Terminal patients ask New York to legalize help with dying
Right to die (5PM)
It isn't easy to stand in front of TV cameras and talk about your own death. "Everybody should have lots of options. It shouldn't be an either/or," said Susan Rahn.
Rahn has stage four breast cancer. On Monday, she traveled to Albany to ask lawmakers to reintroduce and support a dying with dignity law. "It gives me peace of mind I won't have to potentially suffer in those last final weeks if my medical options do run out," she said.
Five states already allow patients with a life expectancy of six months or less to receive enough medication to allow them to peacefully end their lives. A physician would prescribe the dose after several counseling sessions. But it would be up to the patient when and if to take the medication.
The issue went all the way to the US Supreme Court in 1997. A Rochester physician was at the center of the debate. Dr. Timothy Quill wrote about assisting the death of a Pittsford patient identified only as "Diane." "The practice that I've written about is practiced in secret with some frequency," he told 13WHAM News in 1997.
As the US Supreme Court took up the life and death issue, busloads of disabled people from Rochester were among the hundreds protesting outside. "We were all there for one purpose. To speak out against it," said Anita Cameron, who was there.
Cameron has MS and suffers a degenerative brain disorder that is stealing away her motor functions. She also works with a group called "Not Dead Yet." "Society almost teaches that you're being brave and unselfish if you choose to kill yourself," she told 13WHAM's Jane Flasch.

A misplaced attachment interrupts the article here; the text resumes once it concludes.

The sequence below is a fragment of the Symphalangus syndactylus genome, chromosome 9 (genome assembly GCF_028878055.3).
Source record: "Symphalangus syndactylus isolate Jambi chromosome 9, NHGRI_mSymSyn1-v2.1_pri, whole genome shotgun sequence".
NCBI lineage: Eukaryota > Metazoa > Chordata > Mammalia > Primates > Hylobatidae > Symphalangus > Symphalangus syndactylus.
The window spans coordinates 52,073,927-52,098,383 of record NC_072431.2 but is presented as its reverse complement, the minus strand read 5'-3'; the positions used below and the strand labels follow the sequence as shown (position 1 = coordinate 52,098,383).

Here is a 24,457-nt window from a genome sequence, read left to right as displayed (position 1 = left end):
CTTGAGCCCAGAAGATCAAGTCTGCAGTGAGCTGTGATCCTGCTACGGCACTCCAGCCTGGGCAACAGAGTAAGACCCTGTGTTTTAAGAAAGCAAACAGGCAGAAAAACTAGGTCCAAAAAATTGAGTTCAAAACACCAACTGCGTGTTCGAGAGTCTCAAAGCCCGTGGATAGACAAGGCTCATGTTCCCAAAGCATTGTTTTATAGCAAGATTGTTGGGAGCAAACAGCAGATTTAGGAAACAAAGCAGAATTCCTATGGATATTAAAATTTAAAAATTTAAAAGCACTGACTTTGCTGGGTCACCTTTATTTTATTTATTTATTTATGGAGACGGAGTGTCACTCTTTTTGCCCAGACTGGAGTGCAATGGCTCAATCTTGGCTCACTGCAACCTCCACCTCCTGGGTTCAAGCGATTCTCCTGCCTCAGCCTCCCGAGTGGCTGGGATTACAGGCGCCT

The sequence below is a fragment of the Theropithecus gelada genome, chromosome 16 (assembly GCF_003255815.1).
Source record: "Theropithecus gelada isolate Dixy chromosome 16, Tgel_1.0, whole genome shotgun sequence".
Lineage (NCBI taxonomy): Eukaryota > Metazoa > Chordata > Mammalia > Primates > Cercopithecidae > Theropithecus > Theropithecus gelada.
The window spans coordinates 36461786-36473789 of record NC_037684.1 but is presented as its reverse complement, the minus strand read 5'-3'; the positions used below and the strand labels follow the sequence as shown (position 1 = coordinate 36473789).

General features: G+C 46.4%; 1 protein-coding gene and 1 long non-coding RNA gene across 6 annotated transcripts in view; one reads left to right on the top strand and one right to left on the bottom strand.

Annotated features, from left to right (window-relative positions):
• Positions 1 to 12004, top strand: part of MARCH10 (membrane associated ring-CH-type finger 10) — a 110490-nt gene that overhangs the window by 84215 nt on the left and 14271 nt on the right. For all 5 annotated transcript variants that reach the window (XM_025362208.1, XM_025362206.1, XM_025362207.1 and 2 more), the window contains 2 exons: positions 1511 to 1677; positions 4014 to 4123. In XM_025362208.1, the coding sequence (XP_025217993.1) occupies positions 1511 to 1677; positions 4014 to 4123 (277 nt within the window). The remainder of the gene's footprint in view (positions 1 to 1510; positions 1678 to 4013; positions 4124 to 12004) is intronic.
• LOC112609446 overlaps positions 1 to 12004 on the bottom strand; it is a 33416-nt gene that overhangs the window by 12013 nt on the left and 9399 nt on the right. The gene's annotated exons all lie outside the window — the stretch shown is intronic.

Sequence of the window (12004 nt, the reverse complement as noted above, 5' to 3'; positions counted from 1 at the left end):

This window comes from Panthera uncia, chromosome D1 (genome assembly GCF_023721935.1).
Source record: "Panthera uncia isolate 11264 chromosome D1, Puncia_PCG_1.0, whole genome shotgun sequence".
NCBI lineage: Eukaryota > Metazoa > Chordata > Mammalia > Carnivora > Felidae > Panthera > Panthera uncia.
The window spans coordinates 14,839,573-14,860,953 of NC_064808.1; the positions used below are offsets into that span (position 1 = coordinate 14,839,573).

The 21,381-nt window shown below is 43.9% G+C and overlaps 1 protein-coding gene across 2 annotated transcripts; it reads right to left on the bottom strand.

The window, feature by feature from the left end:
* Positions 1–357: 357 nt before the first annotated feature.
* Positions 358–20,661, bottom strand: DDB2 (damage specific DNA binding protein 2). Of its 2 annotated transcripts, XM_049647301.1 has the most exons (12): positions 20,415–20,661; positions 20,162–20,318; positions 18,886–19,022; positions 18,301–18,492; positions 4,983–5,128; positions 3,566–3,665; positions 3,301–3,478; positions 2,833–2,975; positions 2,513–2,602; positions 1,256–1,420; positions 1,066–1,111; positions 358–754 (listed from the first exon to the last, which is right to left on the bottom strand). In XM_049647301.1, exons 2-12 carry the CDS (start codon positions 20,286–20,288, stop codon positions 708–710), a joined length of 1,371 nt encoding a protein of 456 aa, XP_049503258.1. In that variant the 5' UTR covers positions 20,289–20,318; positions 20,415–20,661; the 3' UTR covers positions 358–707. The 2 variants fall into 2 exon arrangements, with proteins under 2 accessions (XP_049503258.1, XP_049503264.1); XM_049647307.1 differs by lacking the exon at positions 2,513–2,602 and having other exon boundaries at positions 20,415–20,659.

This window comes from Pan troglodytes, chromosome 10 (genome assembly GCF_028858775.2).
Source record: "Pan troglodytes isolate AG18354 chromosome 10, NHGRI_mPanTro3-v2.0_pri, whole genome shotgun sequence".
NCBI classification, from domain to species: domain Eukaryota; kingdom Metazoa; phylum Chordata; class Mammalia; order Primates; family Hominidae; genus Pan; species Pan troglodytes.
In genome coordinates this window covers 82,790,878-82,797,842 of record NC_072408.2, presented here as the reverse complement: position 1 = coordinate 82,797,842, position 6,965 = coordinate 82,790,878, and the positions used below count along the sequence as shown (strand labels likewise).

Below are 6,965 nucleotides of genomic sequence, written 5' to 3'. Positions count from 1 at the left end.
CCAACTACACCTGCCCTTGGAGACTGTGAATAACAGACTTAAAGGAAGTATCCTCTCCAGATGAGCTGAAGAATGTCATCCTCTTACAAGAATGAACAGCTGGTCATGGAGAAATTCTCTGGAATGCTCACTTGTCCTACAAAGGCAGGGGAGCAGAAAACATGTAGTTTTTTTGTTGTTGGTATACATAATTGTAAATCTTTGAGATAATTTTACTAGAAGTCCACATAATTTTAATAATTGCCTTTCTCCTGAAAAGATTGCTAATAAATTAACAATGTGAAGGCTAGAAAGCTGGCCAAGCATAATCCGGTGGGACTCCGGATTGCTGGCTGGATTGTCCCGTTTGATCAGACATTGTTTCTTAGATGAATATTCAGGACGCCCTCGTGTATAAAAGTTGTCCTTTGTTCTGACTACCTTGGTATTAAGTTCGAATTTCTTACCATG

Her's is one face of the debate. Cathy Quinn is another. In 2013, she was diagnosed with tongue cancer. Within two years, it would come back four times despite radical surgeries. Her diagnosis was terminal. "There was a lot of angst and worry as to what it was going to be like to actually die," said her boyfriend Scott Barraco.
He shows a smiling photo of Cathy on a foreign beach on a cruise just before her death. By that time, she could no longer speak and all her meals were coming from a feeding tube. Without a dying with dignity law, she made the only other plan she could with her doctor. "The most she could do to hasten her death was to voluntarily stop eating and drinking," said Barraco. "She preferred this over waiting for the cancer to come and get her."
Medical aid in dying laws allow patients with a life expectancy of six months or less to receive counseling, then to obtain a prescription for medication. It's the patient, not the doctor, who determines whether to use it and when the time is right. "She just wanted that option," said Barraco.
The Catholic Church is among those opposed to the law. "We believe that the lives of people who are gravely ill or facing death are no less valuable than others. (We) advocate for the dignity of every human life," says a position statement provide to Channel 13.
Some people who are disabled see it as promoting a "better dead than disabled" mindset. "These laws are inherently discriminatory against people with disabilities. But I can live a great life as a person with a disability without being a burden," said Cameron.
Susan Rahn knows her life will end sooner than it should. So her fight is really for how her last days, hours and moments will impact her son. "I have spent the last three years making special memories with my son. It gives me peace of mind that I won't leave my son with a memory that will wipe out all the others."